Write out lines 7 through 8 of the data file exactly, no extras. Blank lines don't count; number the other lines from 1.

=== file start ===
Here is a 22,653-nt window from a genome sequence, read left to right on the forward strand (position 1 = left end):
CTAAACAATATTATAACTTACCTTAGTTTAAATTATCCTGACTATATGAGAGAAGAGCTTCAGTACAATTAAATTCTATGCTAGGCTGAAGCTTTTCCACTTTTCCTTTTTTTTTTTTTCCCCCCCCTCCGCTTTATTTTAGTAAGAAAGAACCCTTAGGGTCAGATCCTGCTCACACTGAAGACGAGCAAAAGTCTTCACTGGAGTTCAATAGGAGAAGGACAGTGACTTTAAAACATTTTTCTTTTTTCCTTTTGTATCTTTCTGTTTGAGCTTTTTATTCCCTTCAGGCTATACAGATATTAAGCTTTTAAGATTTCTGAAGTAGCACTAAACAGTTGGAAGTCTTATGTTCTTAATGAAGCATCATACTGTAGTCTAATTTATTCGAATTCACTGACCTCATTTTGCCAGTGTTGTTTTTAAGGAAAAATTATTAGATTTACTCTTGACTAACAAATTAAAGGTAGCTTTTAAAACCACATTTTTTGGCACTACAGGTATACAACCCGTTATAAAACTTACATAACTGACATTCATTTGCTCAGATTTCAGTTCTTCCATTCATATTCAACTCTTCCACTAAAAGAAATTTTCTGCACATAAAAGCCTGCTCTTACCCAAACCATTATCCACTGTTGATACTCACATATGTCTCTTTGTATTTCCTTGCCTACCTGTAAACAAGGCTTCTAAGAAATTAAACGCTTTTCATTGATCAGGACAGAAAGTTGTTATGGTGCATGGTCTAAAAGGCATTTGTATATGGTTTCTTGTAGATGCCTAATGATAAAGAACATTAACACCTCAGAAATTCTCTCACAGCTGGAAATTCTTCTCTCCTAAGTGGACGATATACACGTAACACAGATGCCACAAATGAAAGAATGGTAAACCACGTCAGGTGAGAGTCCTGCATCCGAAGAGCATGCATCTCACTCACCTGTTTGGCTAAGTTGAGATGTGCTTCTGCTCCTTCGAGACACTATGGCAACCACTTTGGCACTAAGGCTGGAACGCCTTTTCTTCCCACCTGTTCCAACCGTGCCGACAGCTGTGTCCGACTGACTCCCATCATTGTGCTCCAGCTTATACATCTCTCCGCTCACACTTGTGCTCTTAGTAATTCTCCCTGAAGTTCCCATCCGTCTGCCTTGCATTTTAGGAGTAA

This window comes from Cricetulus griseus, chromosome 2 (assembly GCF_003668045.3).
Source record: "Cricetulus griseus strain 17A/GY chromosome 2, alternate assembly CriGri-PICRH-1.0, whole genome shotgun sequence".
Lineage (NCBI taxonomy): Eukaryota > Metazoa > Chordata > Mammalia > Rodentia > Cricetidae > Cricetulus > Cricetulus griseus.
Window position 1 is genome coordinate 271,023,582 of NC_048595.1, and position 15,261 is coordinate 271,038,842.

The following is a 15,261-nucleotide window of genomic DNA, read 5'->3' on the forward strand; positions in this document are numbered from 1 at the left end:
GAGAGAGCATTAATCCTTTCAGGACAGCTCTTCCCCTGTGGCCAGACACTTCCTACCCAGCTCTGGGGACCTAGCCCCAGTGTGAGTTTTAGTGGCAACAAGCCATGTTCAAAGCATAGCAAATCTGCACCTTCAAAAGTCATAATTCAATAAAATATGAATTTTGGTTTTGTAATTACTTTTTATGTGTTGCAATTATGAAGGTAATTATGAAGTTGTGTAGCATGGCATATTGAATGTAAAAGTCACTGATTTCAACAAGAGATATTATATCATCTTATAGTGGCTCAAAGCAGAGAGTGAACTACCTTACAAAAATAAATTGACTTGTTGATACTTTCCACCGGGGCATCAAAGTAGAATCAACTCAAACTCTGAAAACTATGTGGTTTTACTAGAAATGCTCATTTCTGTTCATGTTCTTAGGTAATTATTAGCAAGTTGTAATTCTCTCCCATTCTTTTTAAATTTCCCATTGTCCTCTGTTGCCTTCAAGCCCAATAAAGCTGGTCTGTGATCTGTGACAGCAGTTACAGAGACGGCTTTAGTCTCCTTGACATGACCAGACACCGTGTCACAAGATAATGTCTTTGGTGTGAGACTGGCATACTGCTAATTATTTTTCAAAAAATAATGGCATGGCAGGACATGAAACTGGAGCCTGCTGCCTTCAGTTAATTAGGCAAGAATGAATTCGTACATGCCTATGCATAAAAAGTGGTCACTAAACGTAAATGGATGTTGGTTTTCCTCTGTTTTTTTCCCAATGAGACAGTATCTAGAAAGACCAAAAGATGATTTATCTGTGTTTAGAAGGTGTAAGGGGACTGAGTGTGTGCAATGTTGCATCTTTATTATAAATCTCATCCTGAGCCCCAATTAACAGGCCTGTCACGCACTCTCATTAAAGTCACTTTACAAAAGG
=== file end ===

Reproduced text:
The following is a 15,261-nucleotide window of genomic DNA, read 5'->3' on the forward strand; positions in this document are numbered from 1 at the left end:
GAGAGAGCATTAATCCTTTCAGGACAGCTCTTCCCCTGTGGCCAGACACTTCCTACCCAGCTCTGGGGACCTAGCCCCAGTGTGAGTTTTAGTGGCAACAAGCCATGTTCAAAGCATAGCAAATCTGCACCTTCAAAAGTCATAATTCAATAAAATATGAATTTTGGTTTTGTAATTACTTTTTATGTGTTGCAATTATGAAGGTAATTATGAAGTTGTGTAGCATGGCATATTGAATGTAAAAGTCACTGATTTCAACAAGAGATATTATATCATCTTATAGTGGCTCAAAGCAGAGAGTGAACTACCTTACAAAAATAAATTGACTTGTTGATACTTTCCACCGGGGCATCAAAGTAGAATCAACTCAAACTCTGAAAACTATGTGGTTTTACTAGAAATGCTCATTTCTGTTCATGTTCTTAGGTAATTATTAGCAAGTTGTAATTCTCTCCCATTCTTTTTAAATTTCCCATTGTCCTCTGTTGCCTTCAAGCCCAATAAAGCTGGTCTGTGATCTGTGACAGCAGTTACAGAGACGGCTTTAGTCTCCTTGACATGACCAGACACCGTGTCACAAGATAATGTCTTTGGTGTGAGACTGGCATACTGCTAATTATTTTTCAAAAAATAATGGCATGGCAGGACATGAAACTGGAGCCTGCTGCCTTCAGTTAATTAGGCAAGAATGAATTCGTACATGCCTATGCATAAAAAGTGGTCACTAAACGTAAATGGATGTTGGTTTTCCTCTGTTTTTTTCCCAATGAGACAGTATCTAGAAAGACCAAAAGATGATTTATCTGTGTTTAGAAGGTGTAAGGGGACTGAGTGTGTGCAATGTTGCATCTTTATTATAAATCTCATCCTGAGCCCCAATTAACAGGCCTGTCACGCACTCTCATTAAAGTCACTTTACAAAAGG